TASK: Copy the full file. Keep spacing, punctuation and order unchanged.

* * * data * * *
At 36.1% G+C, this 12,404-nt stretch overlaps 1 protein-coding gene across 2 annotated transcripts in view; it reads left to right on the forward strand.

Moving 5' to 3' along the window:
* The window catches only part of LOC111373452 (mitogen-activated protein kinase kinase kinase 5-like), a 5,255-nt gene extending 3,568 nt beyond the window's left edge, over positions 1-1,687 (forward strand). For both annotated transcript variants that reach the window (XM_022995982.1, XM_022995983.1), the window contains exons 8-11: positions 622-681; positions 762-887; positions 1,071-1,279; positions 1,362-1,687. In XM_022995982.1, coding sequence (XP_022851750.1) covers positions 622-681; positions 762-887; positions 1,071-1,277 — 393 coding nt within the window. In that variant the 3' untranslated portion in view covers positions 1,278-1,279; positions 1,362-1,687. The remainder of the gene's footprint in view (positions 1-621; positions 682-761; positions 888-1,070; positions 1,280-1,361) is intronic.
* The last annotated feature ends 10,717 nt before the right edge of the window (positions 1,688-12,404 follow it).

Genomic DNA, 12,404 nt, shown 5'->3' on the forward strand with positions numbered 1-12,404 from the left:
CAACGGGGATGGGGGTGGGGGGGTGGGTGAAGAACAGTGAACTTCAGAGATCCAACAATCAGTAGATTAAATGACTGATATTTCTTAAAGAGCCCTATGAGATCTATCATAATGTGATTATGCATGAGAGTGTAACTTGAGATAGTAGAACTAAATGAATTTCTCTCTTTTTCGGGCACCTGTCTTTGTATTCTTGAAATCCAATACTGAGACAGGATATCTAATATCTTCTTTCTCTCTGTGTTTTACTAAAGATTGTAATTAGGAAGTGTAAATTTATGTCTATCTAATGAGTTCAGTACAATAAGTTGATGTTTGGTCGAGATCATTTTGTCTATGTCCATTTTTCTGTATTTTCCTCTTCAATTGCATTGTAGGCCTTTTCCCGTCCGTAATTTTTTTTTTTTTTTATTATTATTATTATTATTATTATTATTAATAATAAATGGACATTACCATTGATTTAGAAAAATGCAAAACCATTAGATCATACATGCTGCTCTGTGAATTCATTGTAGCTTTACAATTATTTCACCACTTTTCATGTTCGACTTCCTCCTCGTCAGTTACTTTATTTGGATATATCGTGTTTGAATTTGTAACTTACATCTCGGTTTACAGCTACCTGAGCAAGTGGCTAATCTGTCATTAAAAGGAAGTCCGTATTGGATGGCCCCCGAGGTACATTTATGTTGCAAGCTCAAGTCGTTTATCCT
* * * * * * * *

At 36.1% G+C, this 12,404-nt stretch overlaps 1 protein-coding gene across 2 annotated transcripts in view; it reads left to right on the forward strand.

Moving 5' to 3' along the window:
* The window catches only part of LOC111373452 (mitogen-activated protein kinase kinase kinase 5-like), a 5,255-nt gene extending 3,568 nt beyond the window's left edge, over positions 1-1,687 (forward strand). For both annotated transcript variants that reach the window (XM_022995982.1, XM_022995983.1), the window contains exons 8-11: positions 622-681; positions 762-887; positions 1,071-1,279; positions 1,362-1,687. In XM_022995982.1, coding sequence (XP_022851750.1) covers positions 622-681; positions 762-887; positions 1,071-1,277 — 393 coding nt within the window. In that variant the 3' untranslated portion in view covers positions 1,278-1,279; positions 1,362-1,687. The remainder of the gene's footprint in view (positions 1-621; positions 682-761; positions 888-1,070; positions 1,280-1,361) is intronic.
* The last annotated feature ends 10,717 nt before the right edge of the window (positions 1,688-12,404 follow it).

Genomic DNA, 12,404 nt, shown 5'->3' on the forward strand with positions numbered 1-12,404 from the left:
CAACGGGGATGGGGGTGGGGGGGTGGGTGAAGAACAGTGAACTTCAGAGATCCAACAATCAGTAGATTAAATGACTGATATTTCTTAAAGAGCCCTATGAGATCTATCATAATGTGATTATGCATGAGAGTGTAACTTGAGATAGTAGAACTAAATGAATTTCTCTCTTTTTCGGGCACCTGTCTTTGTATTCTTGAAATCCAATACTGAGACAGGATATCTAATATCTTCTTTCTCTCTGTGTTTTACTAAAGATTGTAATTAGGAAGTGTAAATTTATGTCTATCTAATGAGTTCAGTACAATAAGTTGATGTTTGGTCGAGATCATTTTGTCTATGTCCATTTTTCTGTATTTTCCTCTTCAATTGCATTGTAGGCCTTTTCCCGTCCGTAATTTTTTTTTTTTTTTATTATTATTATTATTATTATTATTATTAATAATAAATGGACATTACCATTGATTTAGAAAAATGCAAAACCATTAGATCATACATGCTGCTCTGTGAATTCATTGTAGCTTTACAATTATTTCACCACTTTTCATGTTCGACTTCCTCCTCGTCAGTTACTTTATTTGGATATATCGTGTTTGAATTTGTAACTTACATCTCGGTTTACAGCTACCTGAGCAAGTGGCTAATCTGTCATTAAAAGGAAGTCCGTATTGGATGGCCCCCGAGGTACATTTATGTTGCAAGCTCAAGTCGTTTATCCT